Now, let’s be realistic: you’re probably not tracking just one term. Most of our customers are interested in tracking somewhere between dozens and hundreds of thousands of terms. If you add 999 more terms to your list, then you’ll only be checking for Tweets matching “Coca Cola” once every 1,000 seconds. And in 1,000 seconds, there could easily be more than 100 Tweets mentioning your keyword, even on an average day. (Keep in mind that there are over a billion Tweets per week nowadays.) So, in this scenario, you could easily miss Tweets if you’re using the Twitter Search API. It’s also worth bearing in mind that the Tweets you do receive won’t arrive in realtime because you’re only querying for the Tweets every 1,000 seconds.

Because of these issues related to the monitoring use cases, data collection strategies relying exclusively on the Search API will frequently deliver poor coverage of Twitter data. Also, be forewarned, if you are working with a monitoring or analytics vendor who claims full Twitter coverage but is using the Search API exclusively, you’re being misled.

Although coverage is not complete, one great thing about the Twitter Search API is the complex operator capabilities it supports, such as Boolean queries and geo filtering. Although the coverage is limited, some people opt to use the Search API to collect a sampling of Tweets that match their search terms because it supports Boolean operators and geo parameters. Because these filtering features have been so well liked, Gnip has replicated many of them in our own premium Twitter API (made even more powerful by the full coverage and unique data enrichments we offer).

So, to recap, the Twitter Search API offers great operator support but you should know that you’ll generally only see a portion of the total Tweets that match your keywords and your data might arrive with some delay. To simplify access to the Twitter Search API, consider trying out Gnip’s Enterprise Data Collector; our “Keyword Notices” feed retrieves, normalizes, and deduplicates data delivered through the Search API. We can also stream it to you so you don’t have to poll for your results. (“Gnip” reverses the “ping,” get it?)

But the only way to ensure you receive full coverage of Tweets that match your filtering criteria is to work with a premium data provider (like us! blush…) for full coverage Twitter firehose filtering. (See our Power Track feed if you’d like for more info on that.)

Stay tuned for Part 3, our overview of Twitter’s Streaming API coming next week…

All These Things That I’ve Done

A little over two years ago, Jud and I hatched an audacious plan — pair a deep data guy with a consumer guy to launch an enterprise company. We would build an incredible data service with the polish of a consumer app, then attack a market generally known for being rather dull with a combination of substance and style.

Over the last two years, Jud has done an amazing job serving as Gnip’s CTO and implicitly as VP of Engineering. Under his leadership, the engineering team has delivered a product that turns the process of integrating with dozens of diverse APIs into a push-button experience. The team he assembled is fantastically talented and passionate about making real-time data more easily consumed. My own team has performed equally well, adding much-needed process to Gnip’s sales and marketing.

Two years ago, if you asked Corporate America to define “social media,” they probably would have said “the blogs.” Last year, they would have probably answered “the blogs and Twitter” and this year they’re adding Facebook to their collective consciousness. The time is better than ever to bring Gnip’s platform to the enterprise and, ultimately, I’m not the CEO to do it. Our plan to have a consumer guy lead an enterprise company ended up having a few holes. For Gnip to thrive in the enterprise, it needs to be squarely in the hands of people who have previously succeeded in that space. So as of today, I’m stepping down as CEO and leaving the company. Jud is taking over as CEO.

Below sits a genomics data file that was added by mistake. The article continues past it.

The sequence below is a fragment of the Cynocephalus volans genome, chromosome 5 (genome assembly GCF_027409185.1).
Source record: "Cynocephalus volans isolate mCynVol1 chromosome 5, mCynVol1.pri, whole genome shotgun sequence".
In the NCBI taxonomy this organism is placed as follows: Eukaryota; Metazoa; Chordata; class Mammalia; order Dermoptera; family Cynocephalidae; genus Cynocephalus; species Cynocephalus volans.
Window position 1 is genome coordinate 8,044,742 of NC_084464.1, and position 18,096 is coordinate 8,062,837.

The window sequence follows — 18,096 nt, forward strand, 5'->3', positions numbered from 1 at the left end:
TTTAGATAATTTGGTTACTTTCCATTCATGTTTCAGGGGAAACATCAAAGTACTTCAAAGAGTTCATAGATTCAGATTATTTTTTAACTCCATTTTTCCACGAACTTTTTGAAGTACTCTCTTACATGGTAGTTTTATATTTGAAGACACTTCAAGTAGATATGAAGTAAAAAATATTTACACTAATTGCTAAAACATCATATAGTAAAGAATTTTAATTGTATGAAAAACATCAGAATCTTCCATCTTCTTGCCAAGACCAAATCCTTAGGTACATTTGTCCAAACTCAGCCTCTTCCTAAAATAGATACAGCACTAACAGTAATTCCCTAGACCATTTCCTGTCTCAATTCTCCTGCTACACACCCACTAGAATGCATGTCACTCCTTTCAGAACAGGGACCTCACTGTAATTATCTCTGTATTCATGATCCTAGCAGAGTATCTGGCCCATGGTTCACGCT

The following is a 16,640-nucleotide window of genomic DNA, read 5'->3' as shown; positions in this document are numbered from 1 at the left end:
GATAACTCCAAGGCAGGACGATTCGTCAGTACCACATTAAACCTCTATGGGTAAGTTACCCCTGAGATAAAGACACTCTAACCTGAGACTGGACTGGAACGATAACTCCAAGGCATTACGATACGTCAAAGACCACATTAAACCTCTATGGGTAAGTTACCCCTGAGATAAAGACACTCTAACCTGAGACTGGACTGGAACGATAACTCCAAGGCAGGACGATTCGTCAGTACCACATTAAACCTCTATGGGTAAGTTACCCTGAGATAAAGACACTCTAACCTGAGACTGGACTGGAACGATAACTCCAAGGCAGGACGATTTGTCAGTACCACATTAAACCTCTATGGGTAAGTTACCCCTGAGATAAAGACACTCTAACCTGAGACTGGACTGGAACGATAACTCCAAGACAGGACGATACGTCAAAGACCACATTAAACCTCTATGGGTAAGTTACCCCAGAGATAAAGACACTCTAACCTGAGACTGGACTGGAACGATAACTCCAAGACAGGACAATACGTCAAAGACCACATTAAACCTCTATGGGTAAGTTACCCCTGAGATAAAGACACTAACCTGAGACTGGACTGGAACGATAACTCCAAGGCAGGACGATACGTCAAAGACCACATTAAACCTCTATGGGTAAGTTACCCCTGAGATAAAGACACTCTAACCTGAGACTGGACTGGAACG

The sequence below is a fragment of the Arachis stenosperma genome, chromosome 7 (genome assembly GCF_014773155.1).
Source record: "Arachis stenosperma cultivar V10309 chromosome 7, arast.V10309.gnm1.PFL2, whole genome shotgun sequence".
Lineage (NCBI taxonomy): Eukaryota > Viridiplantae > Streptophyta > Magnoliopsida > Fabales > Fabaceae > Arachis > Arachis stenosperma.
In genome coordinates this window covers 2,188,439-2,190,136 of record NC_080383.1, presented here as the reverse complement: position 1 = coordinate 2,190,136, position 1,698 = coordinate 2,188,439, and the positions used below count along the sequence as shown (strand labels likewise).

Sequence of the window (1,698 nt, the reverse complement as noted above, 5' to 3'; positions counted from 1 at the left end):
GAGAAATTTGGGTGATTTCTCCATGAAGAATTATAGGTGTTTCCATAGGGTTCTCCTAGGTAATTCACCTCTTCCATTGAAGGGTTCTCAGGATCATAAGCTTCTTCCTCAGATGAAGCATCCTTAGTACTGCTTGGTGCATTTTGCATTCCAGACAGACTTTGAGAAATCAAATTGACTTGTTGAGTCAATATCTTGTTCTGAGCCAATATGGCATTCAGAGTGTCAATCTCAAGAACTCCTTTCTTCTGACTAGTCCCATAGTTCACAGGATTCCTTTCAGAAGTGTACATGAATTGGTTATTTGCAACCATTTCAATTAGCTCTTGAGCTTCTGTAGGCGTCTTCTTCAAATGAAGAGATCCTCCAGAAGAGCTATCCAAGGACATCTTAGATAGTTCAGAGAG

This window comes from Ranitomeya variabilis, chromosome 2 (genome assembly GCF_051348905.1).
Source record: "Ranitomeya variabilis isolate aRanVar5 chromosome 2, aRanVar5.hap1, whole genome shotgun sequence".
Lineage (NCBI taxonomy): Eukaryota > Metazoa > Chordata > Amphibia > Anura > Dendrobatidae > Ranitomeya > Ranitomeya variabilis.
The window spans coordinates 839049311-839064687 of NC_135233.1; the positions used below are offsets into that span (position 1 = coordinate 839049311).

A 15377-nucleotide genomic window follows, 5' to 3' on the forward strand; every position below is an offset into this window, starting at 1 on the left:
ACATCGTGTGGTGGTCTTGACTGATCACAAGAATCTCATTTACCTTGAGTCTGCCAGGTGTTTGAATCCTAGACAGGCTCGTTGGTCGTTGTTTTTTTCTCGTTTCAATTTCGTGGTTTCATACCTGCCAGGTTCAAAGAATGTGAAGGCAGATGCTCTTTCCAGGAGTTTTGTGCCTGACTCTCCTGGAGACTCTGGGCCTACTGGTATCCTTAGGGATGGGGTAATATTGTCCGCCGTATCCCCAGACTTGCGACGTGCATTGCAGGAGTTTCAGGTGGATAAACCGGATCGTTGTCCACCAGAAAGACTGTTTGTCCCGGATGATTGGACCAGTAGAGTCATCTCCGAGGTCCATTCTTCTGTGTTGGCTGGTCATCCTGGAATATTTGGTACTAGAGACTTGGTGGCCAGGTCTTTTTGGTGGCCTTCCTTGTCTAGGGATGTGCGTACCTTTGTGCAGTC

I am honored to have worked with Jud and it has been a privilege to work with my team for the last two years. Anything that Gnip has accomplished so far has been because of them. Any criticisms that the company could have accomplished more in the last two years can be directed squarely at me. I look forward to seeing Jud and the team do great things in the years ahead.

Gnip Licensing Updates Coming in August

Gnip has offered the same basic licensing options since we launched the 2.0 version of the platform last September.   During that year we have learned a lot about how companies and individual developers use the Gnip platform to discover, access, integrate and filter social and business data for their applications.     In that time the daily volume of activities flowing across the platform has grown from thousands of activities across a handful of services to 100 to 150 million activities in a given day across almost forty different data sources.

Gnip Platform License Updates:  In the second half of August Gnip will introduce several changes to our licensing options that will impact existing users and new users

  • Gnip will be provide several licensing options for the Standard Edition service

    • Commercial license:  This is the default license for all commercial uses of the Gnip Platform
    • Non-profit license:  This option will be available to companies and organizations with an appropriate 501(c) status
    • Startup Partner license:  This option is available to companies that meet the qualification terms of the partner program.
    • Trial license:  This option will be the default experience for new users and provide 30 days to evaluate the platform.
  • The Community Edition of the Gnip Platform will being retired since we discovered over the last year that the TOS for the Community Edition made the option a poor fit for real-world company use cases.   We believe any small company using the Gnip Platform Community Edition should be able to move to our Startup Partner Program.

Impact on existing and new users: The most obvious change for new users that sign up after these licensing updates is that their accounts will be active for 30 days.   All existing users on the Gnip Platform will have their existing accounts convert to a 30 day trial account when the new licensing is rolled out during the second half of August.

Planning for the licensing updates: If your company meets any of the regular license options please contact us at sales@gnip.com or info@gnip.com to discuss moving to the Commercial, Non-profit or Startup Partner licenses.